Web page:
Adam Rosenblatt: Cemetery Citizens: Reclaiming the Past and Working for Justice in American Burial Grounds (Stanford University Press)

Groups of grassroots volunteers across the country gather in overgrown, systemically neglected cemeteries. They rake, clean headstones and research silenced histories. This book by Rosenblatt, associate professor of the practice, is a study of this emerging form of social justice work. Read story in Duke Today.

Joseph Shatzmiller: Collected Studies: The Jews of Provence (Academic Studies Press)

Shatzmiller, Smart Family Distinguished Professor Emeritus in Judaic Studies, offers a comprehensive overview of the medieval history of the Jews in Provence, France, through an analysis of community regulations, tax distribution, rabbinic leadership, and everyday life. 

Neil Siegel: The Collective-Action Constitution (Oxford University Press)

The U.S. Constitution was established primarily because of failures of its predecessor, the Articles of Confederation, to adequately address “collective-action problems” facing the country. This book by Siegel, David W. Ichel Distinguished Professor of Law, examines the collective-action principles in the structure of the Constitution and how they should be applied to meet the daunting challenges facing America today.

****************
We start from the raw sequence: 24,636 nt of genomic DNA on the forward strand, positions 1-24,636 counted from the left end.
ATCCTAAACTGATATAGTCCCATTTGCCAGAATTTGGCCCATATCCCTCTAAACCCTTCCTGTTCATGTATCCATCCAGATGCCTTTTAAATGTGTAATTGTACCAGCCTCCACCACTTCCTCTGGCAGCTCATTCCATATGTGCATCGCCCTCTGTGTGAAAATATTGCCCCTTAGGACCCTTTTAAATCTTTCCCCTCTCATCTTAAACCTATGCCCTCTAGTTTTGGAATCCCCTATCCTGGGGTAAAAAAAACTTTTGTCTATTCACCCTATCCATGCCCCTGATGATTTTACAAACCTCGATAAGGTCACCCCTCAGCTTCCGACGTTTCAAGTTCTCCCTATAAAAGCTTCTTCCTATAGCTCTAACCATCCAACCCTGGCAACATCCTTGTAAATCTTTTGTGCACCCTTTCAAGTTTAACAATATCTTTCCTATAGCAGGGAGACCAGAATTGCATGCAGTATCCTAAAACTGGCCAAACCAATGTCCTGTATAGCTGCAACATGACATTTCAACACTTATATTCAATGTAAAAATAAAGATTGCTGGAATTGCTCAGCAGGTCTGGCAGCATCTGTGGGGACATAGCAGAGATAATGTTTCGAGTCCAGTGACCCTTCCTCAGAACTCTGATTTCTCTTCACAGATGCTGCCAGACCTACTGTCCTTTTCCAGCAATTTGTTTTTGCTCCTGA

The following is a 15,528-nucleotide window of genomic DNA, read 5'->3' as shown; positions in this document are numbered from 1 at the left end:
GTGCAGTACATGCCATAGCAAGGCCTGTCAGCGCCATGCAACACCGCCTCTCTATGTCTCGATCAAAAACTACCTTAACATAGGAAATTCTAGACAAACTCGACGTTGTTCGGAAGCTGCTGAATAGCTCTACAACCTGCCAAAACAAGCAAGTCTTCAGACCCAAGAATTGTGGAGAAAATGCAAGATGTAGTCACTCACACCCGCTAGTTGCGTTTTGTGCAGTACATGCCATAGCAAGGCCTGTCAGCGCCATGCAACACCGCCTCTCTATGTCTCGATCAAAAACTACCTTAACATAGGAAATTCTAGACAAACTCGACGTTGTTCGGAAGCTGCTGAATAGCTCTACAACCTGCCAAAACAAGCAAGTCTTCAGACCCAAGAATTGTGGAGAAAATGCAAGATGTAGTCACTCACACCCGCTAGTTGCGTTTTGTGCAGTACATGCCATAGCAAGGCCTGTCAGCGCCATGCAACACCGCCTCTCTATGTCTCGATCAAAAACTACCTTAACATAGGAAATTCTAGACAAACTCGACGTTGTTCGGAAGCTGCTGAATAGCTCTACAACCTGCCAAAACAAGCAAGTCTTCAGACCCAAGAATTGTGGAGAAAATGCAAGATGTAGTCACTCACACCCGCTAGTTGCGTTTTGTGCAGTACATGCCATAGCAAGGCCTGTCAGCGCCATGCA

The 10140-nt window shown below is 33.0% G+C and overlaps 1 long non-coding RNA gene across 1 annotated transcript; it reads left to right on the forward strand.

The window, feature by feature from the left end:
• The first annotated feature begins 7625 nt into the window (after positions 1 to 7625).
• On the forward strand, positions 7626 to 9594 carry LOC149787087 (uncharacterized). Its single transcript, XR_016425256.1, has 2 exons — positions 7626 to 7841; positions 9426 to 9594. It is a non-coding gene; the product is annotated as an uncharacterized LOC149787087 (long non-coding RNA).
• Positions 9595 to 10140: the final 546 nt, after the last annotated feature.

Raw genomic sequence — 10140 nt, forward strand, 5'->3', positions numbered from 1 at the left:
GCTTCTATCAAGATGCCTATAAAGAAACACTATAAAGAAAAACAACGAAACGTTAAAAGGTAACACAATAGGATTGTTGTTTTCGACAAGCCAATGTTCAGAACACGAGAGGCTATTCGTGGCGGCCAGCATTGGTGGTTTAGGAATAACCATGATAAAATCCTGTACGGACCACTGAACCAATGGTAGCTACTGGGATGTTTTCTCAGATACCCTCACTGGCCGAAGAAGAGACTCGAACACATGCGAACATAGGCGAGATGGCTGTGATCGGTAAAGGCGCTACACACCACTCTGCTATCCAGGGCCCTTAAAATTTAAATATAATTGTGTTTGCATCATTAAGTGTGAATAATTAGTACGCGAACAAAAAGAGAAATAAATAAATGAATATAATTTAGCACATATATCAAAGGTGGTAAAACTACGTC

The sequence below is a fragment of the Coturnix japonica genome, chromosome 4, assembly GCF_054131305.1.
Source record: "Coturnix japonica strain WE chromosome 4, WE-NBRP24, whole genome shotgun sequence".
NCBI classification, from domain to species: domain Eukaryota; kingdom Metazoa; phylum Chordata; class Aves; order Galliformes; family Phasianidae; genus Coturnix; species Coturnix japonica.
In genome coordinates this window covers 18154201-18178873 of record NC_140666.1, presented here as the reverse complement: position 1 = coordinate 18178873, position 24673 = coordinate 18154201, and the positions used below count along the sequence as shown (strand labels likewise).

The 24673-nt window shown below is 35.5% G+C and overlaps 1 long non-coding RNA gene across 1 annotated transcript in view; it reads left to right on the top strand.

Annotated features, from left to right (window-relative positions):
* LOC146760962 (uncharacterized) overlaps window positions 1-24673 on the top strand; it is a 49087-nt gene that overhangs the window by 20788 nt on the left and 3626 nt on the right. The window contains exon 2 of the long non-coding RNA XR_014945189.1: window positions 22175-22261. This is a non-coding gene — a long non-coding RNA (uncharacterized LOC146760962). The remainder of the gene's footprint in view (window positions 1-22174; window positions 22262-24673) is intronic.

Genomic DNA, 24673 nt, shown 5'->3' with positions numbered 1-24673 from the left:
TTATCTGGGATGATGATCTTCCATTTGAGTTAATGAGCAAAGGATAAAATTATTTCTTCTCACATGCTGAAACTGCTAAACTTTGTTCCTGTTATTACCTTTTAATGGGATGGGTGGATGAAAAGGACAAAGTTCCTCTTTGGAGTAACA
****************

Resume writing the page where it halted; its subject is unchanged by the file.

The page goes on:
Corina Stan and Charlotte Sussman: The Palgrave Handbook of European Migration in Literature and Culture (Springer)

The two English professors are co-editors of a collection of essays on literature, film, drama, graphic novels and more to discuss migration beyond figure of the refugee. They address migration and media, hostile environments, migration and language, migration and literary experiment, and figurations of the migrant. 

Damon Tweedy: Facing the Unseen: The Struggle to Center Mental Health in Medicine (MacMillan)

Tweedy, professor of psychiatry and behavioral sciences, shares his experiences from medical school to show how medical culture has historically separated physical and mental health and how that dichotomy harms both patients and doctors. He argues we can better integrate these two perspectives for a more holistic and effective approach to health and well-being.

 Literature: The Twentieth and Twenty-First Centuries

Aarthi Vadde: The Norton Anthology of English Literature: The Twentieth and Twenty-First Centuries (W.W. Norton)

Vadde, associate professor of English is a co-editor on the 11th edition of this volume, which showcases new authors, works and textual clusters that demonstrate the relevance of literature to students today. The edition provides historical context, cultural notes and annotations where appropriate.

Treating Abdominal Pain in Children

Nancy Zucker: Treating Abdominal Pain in Children (Cambridge University Press)

In this guide, Zucker, professor of psychiatry and behavioral sciences, introduces children with functional abdominal pain to a cast of characters including Georgia the Gut Growler and Harold the Hunger Pain. Through these characters, kids are trained to listen to their bodies to learn why their belly might be hurting and how to manage their symptoms. Read story in the Duke Psychiatry website.